With next day delivery and didn't get it!
And didn't get it after 4 weeks!
And it was "lost" in the system
but delivery Van broke down and it was delayed
and it was unavailable (out of stock)
Those situation are very similar to the ones in data warehouse and companies has to deal with it the same as you have to deal with it. There is a actually a reason why Data warehouse is called data warehouse and it is because it is very similar to a normal warehouse with good and has similar process that supply chain has.
Imagine a warehouse with goods and someone who places an order for several products. Can you image how the goods are stored in a warehouse and what would be the process of retrieving them?
Your probably think about some structured way to do that. If yes that is good and in SQL Server database when you create a table it is created in two ways one is structured (clustered index) and non-structured (heap table). Choosing the right one will improve the performance (design decision).
Let's come back to the warehouse image. Even if your warehouse stored data in a structured way you still need a way to retrieve the data in the most efficient way.
Image you have 3 products to products to retrieve. How would you do that in the most efficient way?
Would you go through the entire warehouse and try to find it? How long would that take? Very long? That is precisely what happens if your tables are not optimized. It will take long time to retrieve data and you waste your resources.
Maybe you thought about organizing your warehouse and splitting it into section from A to Z and then having a list of products that shows you which section has your products and where exactly it is located for instance "A-2 P24".
Can you do the same with the table? Of course and you should! It's called non-clustered index in SQL Server 2012 Enterprise edition you can also create read-only Column Based Index. This will allow you to locate your product easily and drastically reduce time to retrieve it.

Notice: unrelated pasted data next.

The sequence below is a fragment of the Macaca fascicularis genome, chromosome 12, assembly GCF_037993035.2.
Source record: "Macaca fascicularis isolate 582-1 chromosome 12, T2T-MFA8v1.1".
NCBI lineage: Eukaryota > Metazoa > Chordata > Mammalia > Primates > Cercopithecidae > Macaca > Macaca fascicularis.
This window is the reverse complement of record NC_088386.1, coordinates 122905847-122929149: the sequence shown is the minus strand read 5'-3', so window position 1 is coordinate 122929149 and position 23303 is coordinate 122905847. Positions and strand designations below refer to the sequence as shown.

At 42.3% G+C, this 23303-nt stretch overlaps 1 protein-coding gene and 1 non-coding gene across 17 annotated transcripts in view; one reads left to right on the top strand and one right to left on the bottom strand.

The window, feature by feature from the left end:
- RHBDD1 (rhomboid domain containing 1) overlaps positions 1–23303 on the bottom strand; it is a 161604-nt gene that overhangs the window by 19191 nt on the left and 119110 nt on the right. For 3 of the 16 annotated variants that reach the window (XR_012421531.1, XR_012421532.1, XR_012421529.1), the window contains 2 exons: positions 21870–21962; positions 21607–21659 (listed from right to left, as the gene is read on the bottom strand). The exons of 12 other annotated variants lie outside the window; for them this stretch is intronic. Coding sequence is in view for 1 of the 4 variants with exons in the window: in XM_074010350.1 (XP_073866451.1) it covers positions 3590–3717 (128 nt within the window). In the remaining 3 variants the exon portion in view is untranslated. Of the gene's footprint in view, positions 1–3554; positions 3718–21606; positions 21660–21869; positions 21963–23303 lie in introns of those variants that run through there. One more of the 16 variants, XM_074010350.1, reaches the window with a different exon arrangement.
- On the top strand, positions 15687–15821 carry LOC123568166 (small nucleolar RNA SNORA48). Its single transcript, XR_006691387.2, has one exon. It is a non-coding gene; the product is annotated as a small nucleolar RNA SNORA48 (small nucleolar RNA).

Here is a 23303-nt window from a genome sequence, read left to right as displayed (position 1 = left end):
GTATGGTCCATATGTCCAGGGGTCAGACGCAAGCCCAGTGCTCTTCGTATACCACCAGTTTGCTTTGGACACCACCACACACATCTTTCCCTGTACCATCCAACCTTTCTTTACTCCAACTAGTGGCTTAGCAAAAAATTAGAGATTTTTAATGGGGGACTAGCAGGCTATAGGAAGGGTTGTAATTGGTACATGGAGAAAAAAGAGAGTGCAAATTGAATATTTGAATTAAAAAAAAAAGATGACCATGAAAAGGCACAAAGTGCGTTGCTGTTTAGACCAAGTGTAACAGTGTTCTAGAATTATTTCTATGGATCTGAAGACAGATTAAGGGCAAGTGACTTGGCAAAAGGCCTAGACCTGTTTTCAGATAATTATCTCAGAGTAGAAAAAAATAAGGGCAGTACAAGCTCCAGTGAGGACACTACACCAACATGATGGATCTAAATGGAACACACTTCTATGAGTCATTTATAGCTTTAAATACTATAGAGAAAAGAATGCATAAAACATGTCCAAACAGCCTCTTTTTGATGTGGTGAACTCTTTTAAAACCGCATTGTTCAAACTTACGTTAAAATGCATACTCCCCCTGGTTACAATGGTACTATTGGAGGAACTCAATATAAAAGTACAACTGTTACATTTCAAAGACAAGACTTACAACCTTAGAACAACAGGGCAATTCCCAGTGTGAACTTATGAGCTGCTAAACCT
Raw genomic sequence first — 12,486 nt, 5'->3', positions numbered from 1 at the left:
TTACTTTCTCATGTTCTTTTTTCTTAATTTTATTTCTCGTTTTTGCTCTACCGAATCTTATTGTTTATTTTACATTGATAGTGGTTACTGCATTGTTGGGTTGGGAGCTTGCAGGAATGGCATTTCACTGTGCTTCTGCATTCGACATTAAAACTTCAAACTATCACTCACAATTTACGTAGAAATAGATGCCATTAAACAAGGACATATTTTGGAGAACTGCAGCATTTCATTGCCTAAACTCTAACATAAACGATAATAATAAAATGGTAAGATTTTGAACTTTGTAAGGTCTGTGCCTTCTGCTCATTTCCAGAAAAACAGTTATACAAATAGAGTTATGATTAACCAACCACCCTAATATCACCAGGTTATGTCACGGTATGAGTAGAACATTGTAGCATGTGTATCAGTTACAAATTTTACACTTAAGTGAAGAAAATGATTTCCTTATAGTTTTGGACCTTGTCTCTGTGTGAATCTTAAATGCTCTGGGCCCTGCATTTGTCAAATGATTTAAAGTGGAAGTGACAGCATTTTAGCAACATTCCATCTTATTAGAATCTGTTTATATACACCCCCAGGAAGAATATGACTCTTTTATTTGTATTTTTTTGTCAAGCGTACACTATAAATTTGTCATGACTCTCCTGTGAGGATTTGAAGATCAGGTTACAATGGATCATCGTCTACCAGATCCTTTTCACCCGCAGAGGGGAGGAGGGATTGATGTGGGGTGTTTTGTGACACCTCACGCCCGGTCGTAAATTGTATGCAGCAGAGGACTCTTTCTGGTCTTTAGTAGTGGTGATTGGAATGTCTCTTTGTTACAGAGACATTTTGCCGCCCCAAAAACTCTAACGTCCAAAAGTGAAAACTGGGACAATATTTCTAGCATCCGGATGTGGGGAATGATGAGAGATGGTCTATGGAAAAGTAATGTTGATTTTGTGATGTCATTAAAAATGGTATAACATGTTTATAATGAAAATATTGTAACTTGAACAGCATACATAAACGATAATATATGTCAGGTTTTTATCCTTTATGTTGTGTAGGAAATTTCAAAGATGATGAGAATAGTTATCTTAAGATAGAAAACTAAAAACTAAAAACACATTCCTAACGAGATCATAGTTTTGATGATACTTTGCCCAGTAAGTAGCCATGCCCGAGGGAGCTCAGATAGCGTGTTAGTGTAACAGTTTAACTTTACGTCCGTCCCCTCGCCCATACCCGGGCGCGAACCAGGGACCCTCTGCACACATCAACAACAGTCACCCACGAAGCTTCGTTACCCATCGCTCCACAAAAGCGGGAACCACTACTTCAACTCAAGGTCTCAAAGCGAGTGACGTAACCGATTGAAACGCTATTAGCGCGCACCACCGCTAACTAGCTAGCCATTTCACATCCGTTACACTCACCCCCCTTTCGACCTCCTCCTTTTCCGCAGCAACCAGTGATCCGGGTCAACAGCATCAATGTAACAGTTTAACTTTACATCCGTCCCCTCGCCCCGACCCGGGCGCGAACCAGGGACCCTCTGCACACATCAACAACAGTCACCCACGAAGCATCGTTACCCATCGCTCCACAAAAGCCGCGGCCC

Our task also involved 3 products so you should have some kind of way to identify the best way to get 3 products. It might be that you need some special equipment to retrieve one of the products or carry it. Comparing to SQL this may be compare to JOINs which need special lists (indexes) to get optimal performance.
Creating proper indexes is not easy but it is mandatory to get good performance! Unless you want your resources to check every single box in your data warehouse just to find one product!
Now that we covered the basics let's discuss how you should approach performance tuning. Our example has different stages and works as a system. It is important to understand that you need to measure your performance in KEY areas. The important bit is KEY as you can optimize system is many different ways but you need to focus on things that really matter for your users or system.
Start with measuring your system and creating some kind of Key Performance Indicators (KPIs). Below are several examples:
Average time per query
Target: 2 seconds
Number of queries (excluding exceptions) during one day that take more than 30 seconds between 9am and 5:30pm
Available disk space:
Average Index fragmentation
The list can be very long but you should take time to identify KEY KPIs for you on focus on them first.
Once you have KPIs you need to review your hardware, software, workload and database design and ensure your KPIs are achievable but at the same time determine which part is most important to achieve your KPI and plan future changes accordingly.
You can monitor you Server using Perfmon (high level), DMVs (detailed view) and several other tools or you may need to write T-SQL Scripts.